Why opening up science & encouraging communication is key to scientifi…


Representational Image | Commons
Representational Image | Commons

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Bengaluru: To increase people’s engagement with science that affects everyday life, UNESCO designated 10 November as the World Science Day for Peace and Development, with this year focussing on the concept of ‘open science’.

Besides emphasising on how science impacts society, the day is also meant to highlight the role scientists play in helping citizens understand the planet.

According to the UNESCO, the objectives of the day are to increase public awareness, promote scientific solidarity, encourage the use of science to benefit society and draw attention to the challenges faced in science.

Each year, there is a theme that accompanies the anniversary. This year, the day is meant to draw attention to ‘Open Science, Leaving No One Behind’. 

Open science, much like open access and open data, refers to giving society access to research. The UN says, “In spite of the progress made in recent years, we are still witnessing great disparities across and within different regions and different countries when it comes to accessing science, technology and innovation (STI) and enjoying their benefits.”

Today, opening up science is the need of the hour. As the internet unites both citizens and researchers from across the world, any barrier to accessing information is a hurdle in the way of scientific progress. 

Ensuring science has open access enables more chances of international and interdisciplinary collaboration, both of which are in high demand today due to the urgency required to mitigate the ongoing climate crisis.

Also read: On International Day of Women and Girls in Science, remembering the 5 early pioneers

History of scientific publishing

Before scientific journals became a thing, scientists of yore disseminated their findings by encoding them cryptically so that only other scientists could understand them. Renowned figures like Galileo Galilei and Isaac Newton did so, primarily because their lives were at stake as all kinds of science went against the Church.

Needless to say, this was not a very conducive methodology for further discoveries. They were not spread quickly enough and because it was so secretive, plagiarism and making claims on scientific findings were rampant practices. Claims were important because science survived through patronage.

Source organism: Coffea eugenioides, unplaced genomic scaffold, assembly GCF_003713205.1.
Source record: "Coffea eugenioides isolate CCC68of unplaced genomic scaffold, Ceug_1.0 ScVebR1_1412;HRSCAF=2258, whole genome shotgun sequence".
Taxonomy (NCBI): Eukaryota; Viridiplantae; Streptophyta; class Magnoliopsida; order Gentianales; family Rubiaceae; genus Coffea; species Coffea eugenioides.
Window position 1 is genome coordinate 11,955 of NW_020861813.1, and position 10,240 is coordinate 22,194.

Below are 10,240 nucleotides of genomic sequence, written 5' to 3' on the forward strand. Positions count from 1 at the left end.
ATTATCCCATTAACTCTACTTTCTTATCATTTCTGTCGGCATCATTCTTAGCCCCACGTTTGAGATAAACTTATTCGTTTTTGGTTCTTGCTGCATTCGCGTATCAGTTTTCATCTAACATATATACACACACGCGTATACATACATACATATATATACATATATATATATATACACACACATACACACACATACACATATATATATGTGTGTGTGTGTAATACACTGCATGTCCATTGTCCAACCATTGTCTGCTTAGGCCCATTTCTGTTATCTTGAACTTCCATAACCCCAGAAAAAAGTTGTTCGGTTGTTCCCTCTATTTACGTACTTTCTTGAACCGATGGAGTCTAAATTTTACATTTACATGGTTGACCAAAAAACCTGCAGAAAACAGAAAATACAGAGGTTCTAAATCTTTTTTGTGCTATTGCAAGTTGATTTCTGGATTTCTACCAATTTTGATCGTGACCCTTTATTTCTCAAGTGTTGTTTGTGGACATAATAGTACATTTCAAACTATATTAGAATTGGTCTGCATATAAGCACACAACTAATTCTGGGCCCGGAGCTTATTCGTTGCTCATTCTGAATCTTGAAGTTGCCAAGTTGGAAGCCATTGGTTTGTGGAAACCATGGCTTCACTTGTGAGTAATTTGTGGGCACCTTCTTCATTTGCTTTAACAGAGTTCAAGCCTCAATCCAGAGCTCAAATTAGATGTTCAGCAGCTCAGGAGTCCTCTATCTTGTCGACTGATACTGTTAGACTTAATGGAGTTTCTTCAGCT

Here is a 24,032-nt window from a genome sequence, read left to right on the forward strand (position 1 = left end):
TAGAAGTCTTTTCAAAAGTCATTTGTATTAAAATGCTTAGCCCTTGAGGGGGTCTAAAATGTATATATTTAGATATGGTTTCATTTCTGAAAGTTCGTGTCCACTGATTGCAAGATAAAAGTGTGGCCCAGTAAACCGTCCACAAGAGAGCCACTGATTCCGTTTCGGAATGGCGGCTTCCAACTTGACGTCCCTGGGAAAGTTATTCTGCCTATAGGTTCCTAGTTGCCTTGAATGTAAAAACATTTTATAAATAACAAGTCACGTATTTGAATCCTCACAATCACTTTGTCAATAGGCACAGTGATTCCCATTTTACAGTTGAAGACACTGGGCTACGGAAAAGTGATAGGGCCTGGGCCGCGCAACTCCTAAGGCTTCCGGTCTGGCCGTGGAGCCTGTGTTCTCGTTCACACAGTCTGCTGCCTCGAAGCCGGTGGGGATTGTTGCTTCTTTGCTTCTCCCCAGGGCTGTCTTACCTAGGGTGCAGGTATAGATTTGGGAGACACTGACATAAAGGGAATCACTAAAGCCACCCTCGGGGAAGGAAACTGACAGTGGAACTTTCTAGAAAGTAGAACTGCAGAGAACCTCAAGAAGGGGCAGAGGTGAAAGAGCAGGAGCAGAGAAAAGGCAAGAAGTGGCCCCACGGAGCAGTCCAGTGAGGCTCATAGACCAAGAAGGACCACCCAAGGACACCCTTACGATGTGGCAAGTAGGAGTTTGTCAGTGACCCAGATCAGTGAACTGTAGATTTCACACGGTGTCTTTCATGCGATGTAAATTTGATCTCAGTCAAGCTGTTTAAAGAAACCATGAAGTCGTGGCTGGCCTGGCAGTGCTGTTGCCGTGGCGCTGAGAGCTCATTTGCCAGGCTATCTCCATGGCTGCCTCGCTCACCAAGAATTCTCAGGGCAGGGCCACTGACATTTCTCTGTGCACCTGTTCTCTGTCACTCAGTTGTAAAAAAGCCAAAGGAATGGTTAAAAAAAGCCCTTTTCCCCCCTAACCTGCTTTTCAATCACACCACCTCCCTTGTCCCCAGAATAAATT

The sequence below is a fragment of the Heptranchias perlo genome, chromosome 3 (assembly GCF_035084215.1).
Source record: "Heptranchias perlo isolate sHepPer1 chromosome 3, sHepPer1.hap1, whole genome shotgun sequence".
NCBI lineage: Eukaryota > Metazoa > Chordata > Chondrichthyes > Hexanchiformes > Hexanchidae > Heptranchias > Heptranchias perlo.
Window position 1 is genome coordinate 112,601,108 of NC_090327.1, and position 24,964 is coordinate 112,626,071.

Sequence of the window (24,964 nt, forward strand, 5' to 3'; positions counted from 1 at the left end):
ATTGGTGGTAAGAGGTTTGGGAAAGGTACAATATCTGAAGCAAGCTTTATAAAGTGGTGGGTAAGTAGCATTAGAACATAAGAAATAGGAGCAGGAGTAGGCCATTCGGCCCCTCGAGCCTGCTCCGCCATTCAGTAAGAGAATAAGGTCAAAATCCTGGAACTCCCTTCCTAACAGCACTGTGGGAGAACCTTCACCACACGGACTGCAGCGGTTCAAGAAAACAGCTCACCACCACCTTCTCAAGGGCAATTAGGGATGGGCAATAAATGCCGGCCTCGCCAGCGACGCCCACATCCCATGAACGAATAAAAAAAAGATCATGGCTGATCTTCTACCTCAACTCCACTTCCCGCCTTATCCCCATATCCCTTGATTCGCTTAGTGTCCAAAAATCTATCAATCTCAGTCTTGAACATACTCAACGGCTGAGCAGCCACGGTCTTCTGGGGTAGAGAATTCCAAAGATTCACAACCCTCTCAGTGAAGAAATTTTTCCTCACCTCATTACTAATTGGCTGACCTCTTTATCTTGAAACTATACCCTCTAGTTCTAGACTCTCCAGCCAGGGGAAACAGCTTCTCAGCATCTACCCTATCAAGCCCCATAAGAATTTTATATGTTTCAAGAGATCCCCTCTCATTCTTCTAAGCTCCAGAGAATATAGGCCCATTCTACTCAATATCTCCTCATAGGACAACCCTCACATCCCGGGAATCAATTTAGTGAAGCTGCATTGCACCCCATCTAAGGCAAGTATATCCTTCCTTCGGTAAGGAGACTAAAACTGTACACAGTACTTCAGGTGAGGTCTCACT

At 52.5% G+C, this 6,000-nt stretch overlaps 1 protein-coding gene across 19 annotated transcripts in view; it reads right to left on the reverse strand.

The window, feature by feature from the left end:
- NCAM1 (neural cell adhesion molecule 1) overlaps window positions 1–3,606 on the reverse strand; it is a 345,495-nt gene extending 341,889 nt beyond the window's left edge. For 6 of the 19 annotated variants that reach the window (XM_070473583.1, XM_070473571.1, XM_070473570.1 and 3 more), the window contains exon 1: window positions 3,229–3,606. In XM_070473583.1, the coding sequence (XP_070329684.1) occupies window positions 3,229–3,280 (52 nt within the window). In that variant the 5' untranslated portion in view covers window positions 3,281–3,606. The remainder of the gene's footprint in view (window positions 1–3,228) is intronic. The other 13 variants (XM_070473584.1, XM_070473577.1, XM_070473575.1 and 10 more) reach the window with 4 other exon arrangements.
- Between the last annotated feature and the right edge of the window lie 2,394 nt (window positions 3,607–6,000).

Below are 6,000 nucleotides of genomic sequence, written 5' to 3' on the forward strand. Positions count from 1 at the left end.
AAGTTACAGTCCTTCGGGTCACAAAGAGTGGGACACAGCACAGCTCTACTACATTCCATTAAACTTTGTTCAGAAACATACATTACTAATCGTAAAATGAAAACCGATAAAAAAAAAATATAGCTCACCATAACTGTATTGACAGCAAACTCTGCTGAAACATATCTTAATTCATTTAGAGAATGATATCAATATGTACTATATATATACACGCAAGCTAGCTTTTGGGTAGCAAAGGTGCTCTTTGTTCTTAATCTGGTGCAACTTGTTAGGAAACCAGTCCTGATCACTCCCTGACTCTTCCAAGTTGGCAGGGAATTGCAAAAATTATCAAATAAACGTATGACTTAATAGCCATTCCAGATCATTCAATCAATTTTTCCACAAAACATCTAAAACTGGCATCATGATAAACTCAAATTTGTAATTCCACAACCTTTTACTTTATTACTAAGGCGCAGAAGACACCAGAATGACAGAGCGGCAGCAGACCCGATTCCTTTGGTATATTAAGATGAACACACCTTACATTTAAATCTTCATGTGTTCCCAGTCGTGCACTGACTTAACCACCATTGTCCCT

But all that changed in the 17th century. In 1665, the Royal Society of England established the very first scientific and academic journal called Philosophical Transactions of the Royal Society. By the end of the century, there were 29 more. By 1800, there were over 1,000 journals. 

Science evolved to slowly include communicating about it to the common people. This is yet another tool that furthers open access. A very efficient tool in this domain is science journalism, especially popular science writing. The very first periodical of the sort dedicated to popularising science was eponymously named Popular Science.

Today, thanks to a mix of all of the above, there is a constant push to make science communication a part of the daily lives of scientists — at least outside of India — and more number of scientific studies have been published than ever before. 

However, most studies are published in for-profit, commercial journals. The research is conducted often by funding through tax-payers’ money, but the tax-payers would have to pay again to read the results of the research.

Many open science journals already exist such as BMC Medicine, Royal Society Open Science, Scientific Reports, Science Advances and Nature Communications, among others. The European Open Science Cloud (EOSC) is attempting to enable a fully open science ecosystem by federating research ecosystems, infrastructure, data and tools used by over a million researchers in the EU.

Going forward, open access to science will require better legal and regulatory frameworks that are conducive to enabling more collaboration and faster dissemination of research. 

Also read: Rocket science: How small ‘sounding rockets’ scripted ISRO success story


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